I had expected to be able to spend a little time with our son before we left, but, alas, that wasn’t to be the case either…  So despite the RAF putting on a ‘Family Day’, it very quickly transpired, it was more a ‘Family Of’ event – our son immediately being taken off in one direction, whilst we, his parents, were led off in the another. Naturally, I very quickly found myself close to tears as a result, leaving Benjamin’s Dad no choice but to intervene on my behalf… and after a quiet word with Ben’s superiors he was thankfully brought back to us so we could each say our proper goodbyes; however, imagine my horror upon seeing he’d already had the obligatory head shave!

Now I don’t know if it was the circumstances we were in, my nerves, or, indeed, his – but it was like staring into the eyes of a six foot, five year old.  Then to make matters worse, from the way the other parents were talking it was obvious his peers were all going to be so much older – most of them already in their early to mid-twenties by the sounds of things.  A reality further brought home when later that day, it became apparent that Benjamin was now the youngest serving member of the RAF.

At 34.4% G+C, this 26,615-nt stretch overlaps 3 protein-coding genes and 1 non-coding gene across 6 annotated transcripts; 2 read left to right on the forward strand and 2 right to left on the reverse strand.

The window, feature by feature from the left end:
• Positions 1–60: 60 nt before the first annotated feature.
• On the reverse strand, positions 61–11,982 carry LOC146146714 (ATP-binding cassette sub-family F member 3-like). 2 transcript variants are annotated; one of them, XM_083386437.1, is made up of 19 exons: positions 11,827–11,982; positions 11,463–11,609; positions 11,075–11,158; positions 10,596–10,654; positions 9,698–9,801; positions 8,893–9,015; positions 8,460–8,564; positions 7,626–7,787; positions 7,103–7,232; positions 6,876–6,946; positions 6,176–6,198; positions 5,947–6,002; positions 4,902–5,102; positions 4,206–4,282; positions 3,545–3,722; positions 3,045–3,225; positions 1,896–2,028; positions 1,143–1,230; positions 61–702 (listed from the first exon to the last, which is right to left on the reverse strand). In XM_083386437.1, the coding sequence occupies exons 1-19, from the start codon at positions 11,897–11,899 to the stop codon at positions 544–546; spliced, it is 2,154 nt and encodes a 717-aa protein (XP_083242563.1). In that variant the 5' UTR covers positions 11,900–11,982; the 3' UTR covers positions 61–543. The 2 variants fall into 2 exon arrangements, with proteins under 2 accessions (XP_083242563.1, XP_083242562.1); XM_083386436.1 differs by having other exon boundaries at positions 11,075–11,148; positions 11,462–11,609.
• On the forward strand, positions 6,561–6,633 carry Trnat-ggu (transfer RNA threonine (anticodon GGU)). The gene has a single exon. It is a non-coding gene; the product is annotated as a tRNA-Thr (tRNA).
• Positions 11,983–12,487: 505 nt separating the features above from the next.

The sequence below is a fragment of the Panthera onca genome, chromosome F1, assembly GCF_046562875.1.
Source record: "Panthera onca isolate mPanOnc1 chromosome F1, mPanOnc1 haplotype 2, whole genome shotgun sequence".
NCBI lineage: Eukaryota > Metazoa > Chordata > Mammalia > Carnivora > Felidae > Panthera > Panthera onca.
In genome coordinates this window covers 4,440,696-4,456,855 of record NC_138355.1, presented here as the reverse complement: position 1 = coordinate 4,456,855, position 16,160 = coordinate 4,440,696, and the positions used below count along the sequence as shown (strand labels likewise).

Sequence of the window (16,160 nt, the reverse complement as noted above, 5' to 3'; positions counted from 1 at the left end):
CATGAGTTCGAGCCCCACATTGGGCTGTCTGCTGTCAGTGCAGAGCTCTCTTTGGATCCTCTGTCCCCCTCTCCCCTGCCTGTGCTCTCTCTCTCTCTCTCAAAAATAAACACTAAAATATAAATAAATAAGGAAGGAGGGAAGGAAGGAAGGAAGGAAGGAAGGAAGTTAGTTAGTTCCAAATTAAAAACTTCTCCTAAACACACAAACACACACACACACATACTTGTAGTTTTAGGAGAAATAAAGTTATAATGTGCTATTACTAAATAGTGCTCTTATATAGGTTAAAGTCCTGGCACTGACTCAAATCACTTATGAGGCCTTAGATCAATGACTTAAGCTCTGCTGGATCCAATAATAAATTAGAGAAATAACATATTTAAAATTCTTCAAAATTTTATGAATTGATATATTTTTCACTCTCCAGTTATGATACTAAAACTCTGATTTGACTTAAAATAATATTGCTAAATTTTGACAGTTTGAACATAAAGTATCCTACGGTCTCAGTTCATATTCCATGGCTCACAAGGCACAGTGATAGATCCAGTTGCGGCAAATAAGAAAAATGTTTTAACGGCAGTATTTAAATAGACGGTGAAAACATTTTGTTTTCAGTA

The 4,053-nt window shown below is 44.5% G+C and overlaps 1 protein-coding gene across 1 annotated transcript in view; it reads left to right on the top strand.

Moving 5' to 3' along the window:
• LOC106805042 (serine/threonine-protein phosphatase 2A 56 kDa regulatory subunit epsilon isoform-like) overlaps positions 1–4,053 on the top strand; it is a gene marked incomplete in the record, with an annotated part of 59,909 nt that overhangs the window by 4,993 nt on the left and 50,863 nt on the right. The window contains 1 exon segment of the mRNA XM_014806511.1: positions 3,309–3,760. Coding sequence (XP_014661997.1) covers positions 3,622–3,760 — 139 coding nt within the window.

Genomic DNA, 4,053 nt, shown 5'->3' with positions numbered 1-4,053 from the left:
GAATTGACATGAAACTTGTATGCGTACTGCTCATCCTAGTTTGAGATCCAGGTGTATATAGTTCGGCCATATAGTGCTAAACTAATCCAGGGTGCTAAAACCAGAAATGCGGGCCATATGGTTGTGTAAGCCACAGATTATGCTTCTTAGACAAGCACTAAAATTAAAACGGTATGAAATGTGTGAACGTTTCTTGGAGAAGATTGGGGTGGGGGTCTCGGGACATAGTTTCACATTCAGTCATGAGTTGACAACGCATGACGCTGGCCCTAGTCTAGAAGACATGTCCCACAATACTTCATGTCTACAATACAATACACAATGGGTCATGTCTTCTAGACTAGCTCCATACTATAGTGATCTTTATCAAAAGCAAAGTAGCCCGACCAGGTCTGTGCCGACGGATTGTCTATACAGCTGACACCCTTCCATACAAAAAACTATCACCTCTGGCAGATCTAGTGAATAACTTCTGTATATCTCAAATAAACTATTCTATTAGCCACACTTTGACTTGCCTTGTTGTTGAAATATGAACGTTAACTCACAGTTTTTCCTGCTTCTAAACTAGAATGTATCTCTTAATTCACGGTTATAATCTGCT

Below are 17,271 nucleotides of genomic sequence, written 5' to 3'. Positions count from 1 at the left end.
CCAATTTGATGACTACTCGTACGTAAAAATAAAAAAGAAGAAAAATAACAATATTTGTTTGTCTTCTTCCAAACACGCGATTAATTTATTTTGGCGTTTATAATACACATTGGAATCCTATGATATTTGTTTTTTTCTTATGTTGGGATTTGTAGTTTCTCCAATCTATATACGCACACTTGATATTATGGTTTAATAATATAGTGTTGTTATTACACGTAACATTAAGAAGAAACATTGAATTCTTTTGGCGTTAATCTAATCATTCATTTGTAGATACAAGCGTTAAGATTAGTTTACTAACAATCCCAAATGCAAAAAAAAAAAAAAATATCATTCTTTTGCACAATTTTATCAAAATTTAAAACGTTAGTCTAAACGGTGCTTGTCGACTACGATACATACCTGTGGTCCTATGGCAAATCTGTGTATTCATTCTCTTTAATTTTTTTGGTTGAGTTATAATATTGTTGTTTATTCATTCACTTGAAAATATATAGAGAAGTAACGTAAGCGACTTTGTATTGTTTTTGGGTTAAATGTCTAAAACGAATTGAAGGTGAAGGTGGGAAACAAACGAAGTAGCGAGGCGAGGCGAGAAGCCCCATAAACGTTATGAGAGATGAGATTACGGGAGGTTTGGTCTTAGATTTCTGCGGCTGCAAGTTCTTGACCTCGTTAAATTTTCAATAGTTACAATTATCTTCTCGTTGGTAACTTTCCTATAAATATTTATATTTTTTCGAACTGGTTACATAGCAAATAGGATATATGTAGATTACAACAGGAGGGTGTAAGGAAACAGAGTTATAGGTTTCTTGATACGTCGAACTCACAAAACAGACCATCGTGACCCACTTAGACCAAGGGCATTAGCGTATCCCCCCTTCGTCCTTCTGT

Then came the time to watch him swear his Oath of Allegiance, which was when his age really impacted.  There he was, choosing to serve and defend his Queen and Country, with such heartfelt meaning and at such a tender age, when the nearest most other 16 year olds get to a war zone is through a play station game alone.  Suddenly, Benjamin was no longer a child, he was a man and I felt so proud you couldn’t believe…

Ben Tullett